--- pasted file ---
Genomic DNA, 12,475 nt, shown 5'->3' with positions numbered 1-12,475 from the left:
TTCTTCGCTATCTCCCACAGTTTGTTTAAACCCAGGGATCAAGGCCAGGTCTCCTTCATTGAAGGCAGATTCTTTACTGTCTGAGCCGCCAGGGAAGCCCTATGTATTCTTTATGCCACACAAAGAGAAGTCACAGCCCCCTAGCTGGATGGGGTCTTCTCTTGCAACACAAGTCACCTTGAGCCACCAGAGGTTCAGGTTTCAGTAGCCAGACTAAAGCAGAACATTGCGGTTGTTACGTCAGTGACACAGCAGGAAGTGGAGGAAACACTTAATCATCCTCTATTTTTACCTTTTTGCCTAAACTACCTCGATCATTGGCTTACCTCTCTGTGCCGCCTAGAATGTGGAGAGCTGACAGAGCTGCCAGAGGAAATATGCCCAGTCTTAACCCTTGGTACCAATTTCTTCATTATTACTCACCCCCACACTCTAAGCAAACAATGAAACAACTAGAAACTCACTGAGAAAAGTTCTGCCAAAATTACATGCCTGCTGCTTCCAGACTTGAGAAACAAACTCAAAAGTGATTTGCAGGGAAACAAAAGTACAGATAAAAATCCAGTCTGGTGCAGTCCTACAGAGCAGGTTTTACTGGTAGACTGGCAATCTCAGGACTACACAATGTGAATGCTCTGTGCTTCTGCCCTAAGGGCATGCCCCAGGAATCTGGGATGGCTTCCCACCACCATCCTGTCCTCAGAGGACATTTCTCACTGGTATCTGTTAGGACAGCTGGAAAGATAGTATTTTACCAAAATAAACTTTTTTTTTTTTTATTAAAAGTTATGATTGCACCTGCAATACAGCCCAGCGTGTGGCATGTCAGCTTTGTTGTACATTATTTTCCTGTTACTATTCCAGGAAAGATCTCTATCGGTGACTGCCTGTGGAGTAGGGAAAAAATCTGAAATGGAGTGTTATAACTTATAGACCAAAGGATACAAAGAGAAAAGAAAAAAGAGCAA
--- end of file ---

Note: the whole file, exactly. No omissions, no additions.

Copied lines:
Genomic DNA, 12,475 nt, shown 5'->3' with positions numbered 1-12,475 from the left:
TTCTTCGCTATCTCCCACAGTTTGTTTAAACCCAGGGATCAAGGCCAGGTCTCCTTCATTGAAGGCAGATTCTTTACTGTCTGAGCCGCCAGGGAAGCCCTATGTATTCTTTATGCCACACAAAGAGAAGTCACAGCCCCCTAGCTGGATGGGGTCTTCTCTTGCAACACAAGTCACCTTGAGCCACCAGAGGTTCAGGTTTCAGTAGCCAGACTAAAGCAGAACATTGCGGTTGTTACGTCAGTGACACAGCAGGAAGTGGAGGAAACACTTAATCATCCTCTATTTTTACCTTTTTGCCTAAACTACCTCGATCATTGGCTTACCTCTCTGTGCCGCCTAGAATGTGGAGAGCTGACAGAGCTGCCAGAGGAAATATGCCCAGTCTTAACCCTTGGTACCAATTTCTTCATTATTACTCACCCCCACACTCTAAGCAAACAATGAAACAACTAGAAACTCACTGAGAAAAGTTCTGCCAAAATTACATGCCTGCTGCTTCCAGACTTGAGAAACAAACTCAAAAGTGATTTGCAGGGAAACAAAAGTACAGATAAAAATCCAGTCTGGTGCAGTCCTACAGAGCAGGTTTTACTGGTAGACTGGCAATCTCAGGACTACACAATGTGAATGCTCTGTGCTTCTGCCCTAAGGGCATGCCCCAGGAATCTGGGATGGCTTCCCACCACCATCCTGTCCTCAGAGGACATTTCTCACTGGTATCTGTTAGGACAGCTGGAAAGATAGTATTTTACCAAAATAAACTTTTTTTTTTTTTATTAAAAGTTATGATTGCACCTGCAATACAGCCCAGCGTGTGGCATGTCAGCTTTGTTGTACATTATTTTCCTGTTACTATTCCAGGAAAGATCTCTATCGGTGACTGCCTGTGGAGTAGGGAAAAAATCTGAAATGGAGTGTTATAACTTATAGACCAAAGGATACAAAGAGAAAAGAAAAAAGAGCAA